The wealthy owner of an art gallery in the Carlyle Hotel took a plea Tuesday in the massive federal case against an alleged illegal gambling operation that sounds like something out of a movie, not least because it involves actual movie stars. Hillel “Helly” Nahmad pleaded guilty to one count of operating an illegal gambling business that evolved, as New York reported over the summer, from a regular poker game at Tobey Maguire’s house. Nahmad managed to avoid racketeering, money laundering, and fraud charges, but he still faces twelve to eighteen months in prison.
[Facebook’s rationale for leaving up the Pelosi video] is ridiculous. The only thing the incident shows is how expert Facebook has become at blurring the lines between simple mistakes and deliberate deception, thereby abrogating its responsibility as the key distributor of news on the planet.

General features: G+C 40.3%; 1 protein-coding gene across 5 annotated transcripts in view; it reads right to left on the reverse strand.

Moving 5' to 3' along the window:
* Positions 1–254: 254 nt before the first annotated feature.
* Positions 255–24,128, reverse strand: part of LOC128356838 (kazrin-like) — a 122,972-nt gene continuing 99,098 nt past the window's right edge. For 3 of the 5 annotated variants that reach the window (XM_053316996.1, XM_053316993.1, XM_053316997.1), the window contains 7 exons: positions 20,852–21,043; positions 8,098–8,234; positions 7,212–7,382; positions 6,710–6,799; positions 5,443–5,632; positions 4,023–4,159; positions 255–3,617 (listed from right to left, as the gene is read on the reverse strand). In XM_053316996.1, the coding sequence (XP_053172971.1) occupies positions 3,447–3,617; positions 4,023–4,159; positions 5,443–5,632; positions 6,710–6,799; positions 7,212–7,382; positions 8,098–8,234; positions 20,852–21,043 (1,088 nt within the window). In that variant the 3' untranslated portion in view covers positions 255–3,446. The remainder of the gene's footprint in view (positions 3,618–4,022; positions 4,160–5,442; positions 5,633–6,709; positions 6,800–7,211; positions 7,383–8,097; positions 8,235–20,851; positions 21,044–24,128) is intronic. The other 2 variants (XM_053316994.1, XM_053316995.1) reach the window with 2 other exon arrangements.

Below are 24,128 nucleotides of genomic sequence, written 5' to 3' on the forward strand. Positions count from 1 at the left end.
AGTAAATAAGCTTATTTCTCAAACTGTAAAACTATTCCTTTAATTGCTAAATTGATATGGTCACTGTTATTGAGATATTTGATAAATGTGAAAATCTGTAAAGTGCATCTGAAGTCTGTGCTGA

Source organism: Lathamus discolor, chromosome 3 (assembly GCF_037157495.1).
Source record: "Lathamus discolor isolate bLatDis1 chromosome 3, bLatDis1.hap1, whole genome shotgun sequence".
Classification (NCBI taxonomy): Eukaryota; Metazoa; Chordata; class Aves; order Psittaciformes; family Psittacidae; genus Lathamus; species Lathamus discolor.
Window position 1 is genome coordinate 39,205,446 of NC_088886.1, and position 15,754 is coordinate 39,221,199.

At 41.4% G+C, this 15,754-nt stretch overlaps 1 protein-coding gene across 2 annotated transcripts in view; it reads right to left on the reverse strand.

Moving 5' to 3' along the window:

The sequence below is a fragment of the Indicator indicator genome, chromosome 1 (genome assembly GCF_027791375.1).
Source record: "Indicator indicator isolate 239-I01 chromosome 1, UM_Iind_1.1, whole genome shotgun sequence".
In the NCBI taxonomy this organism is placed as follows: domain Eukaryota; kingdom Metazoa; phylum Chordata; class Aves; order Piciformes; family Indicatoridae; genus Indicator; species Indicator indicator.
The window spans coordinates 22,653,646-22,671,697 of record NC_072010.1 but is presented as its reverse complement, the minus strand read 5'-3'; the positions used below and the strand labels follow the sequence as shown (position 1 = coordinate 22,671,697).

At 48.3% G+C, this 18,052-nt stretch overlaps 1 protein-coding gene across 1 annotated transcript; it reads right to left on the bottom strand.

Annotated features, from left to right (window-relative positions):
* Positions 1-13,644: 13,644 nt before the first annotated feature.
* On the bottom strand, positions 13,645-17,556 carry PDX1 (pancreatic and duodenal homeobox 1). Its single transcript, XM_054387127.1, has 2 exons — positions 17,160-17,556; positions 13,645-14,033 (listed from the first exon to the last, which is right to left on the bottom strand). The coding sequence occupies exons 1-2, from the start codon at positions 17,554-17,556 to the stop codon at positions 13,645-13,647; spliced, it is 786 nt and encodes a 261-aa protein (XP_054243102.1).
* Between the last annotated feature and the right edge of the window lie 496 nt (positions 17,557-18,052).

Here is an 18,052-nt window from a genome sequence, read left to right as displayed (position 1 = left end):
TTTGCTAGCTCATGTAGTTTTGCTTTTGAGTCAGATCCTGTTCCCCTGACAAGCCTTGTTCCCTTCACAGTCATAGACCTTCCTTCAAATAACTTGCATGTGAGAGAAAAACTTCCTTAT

Would a broadcast network air this? Never. Would a newspaper publish it? Not without serious repercussions. Would a marketing campaign like this ever pass muster? False advertising.
No other media could get away with spreading anything like this because they lack the immunity protection that Facebook and other tech companies enjoy under Section 230 of the Communications Decency Act. Section 230 was intended to spur innovation and encourage start-ups. Now it’s a shield to protect behemoths from any sensible rules. …
By conflating censorship with the responsible maintenance of its platforms, and by providing “rules” that are really just capricious decisions by a small coterie of the rich and powerful, Facebook and others have created a free-for-all with no consistent philosophy.